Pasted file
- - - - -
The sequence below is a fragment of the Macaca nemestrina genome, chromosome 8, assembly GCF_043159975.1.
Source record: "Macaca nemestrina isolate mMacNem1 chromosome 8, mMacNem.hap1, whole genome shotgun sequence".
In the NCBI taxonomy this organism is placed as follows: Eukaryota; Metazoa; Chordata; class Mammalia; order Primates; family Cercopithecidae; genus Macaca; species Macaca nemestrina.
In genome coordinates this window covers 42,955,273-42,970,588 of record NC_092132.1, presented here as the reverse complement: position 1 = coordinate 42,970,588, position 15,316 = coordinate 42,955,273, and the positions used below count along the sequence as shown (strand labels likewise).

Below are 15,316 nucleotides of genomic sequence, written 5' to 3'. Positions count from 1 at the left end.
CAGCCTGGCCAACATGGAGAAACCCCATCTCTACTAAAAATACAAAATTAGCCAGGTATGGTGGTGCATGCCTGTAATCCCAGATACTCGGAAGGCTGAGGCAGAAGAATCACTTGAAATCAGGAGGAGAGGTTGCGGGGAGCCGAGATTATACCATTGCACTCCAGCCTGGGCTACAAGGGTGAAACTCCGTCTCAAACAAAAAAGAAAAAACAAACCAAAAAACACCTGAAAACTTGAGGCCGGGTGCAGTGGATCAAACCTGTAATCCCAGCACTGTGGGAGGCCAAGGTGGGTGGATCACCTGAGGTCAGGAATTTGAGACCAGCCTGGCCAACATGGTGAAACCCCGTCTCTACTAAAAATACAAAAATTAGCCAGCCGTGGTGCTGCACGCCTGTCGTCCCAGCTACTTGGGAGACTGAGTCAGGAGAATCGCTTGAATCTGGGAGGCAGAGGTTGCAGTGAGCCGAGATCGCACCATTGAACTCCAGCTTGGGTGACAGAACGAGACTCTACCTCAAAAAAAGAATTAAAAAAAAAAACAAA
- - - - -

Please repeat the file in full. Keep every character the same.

The sequence below is a fragment of the Macaca nemestrina genome, chromosome 8, assembly GCF_043159975.1.
Source record: "Macaca nemestrina isolate mMacNem1 chromosome 8, mMacNem.hap1, whole genome shotgun sequence".
In the NCBI taxonomy this organism is placed as follows: Eukaryota; Metazoa; Chordata; class Mammalia; order Primates; family Cercopithecidae; genus Macaca; species Macaca nemestrina.
In genome coordinates this window covers 42,955,273-42,970,588 of record NC_092132.1, presented here as the reverse complement: position 1 = coordinate 42,970,588, position 15,316 = coordinate 42,955,273, and the positions used below count along the sequence as shown (strand labels likewise).

Below are 15,316 nucleotides of genomic sequence, written 5' to 3'. Positions count from 1 at the left end.
CAGCCTGGCCAACATGGAGAAACCCCATCTCTACTAAAAATACAAAATTAGCCAGGTATGGTGGTGCATGCCTGTAATCCCAGATACTCGGAAGGCTGAGGCAGAAGAATCACTTGAAATCAGGAGGAGAGGTTGCGGGGAGCCGAGATTATACCATTGCACTCCAGCCTGGGCTACAAGGGTGAAACTCCGTCTCAAACAAAAAAGAAAAAACAAACCAAAAAACACCTGAAAACTTGAGGCCGGGTGCAGTGGATCAAACCTGTAATCCCAGCACTGTGGGAGGCCAAGGTGGGTGGATCACCTGAGGTCAGGAATTTGAGACCAGCCTGGCCAACATGGTGAAACCCCGTCTCTACTAAAAATACAAAAATTAGCCAGCCGTGGTGCTGCACGCCTGTCGTCCCAGCTACTTGGGAGACTGAGTCAGGAGAATCGCTTGAATCTGGGAGGCAGAGGTTGCAGTGAGCCGAGATCGCACCATTGAACTCCAGCTTGGGTGACAGAACGAGACTCTACCTCAAAAAAAGAATTAAAAAAAAAAACAAA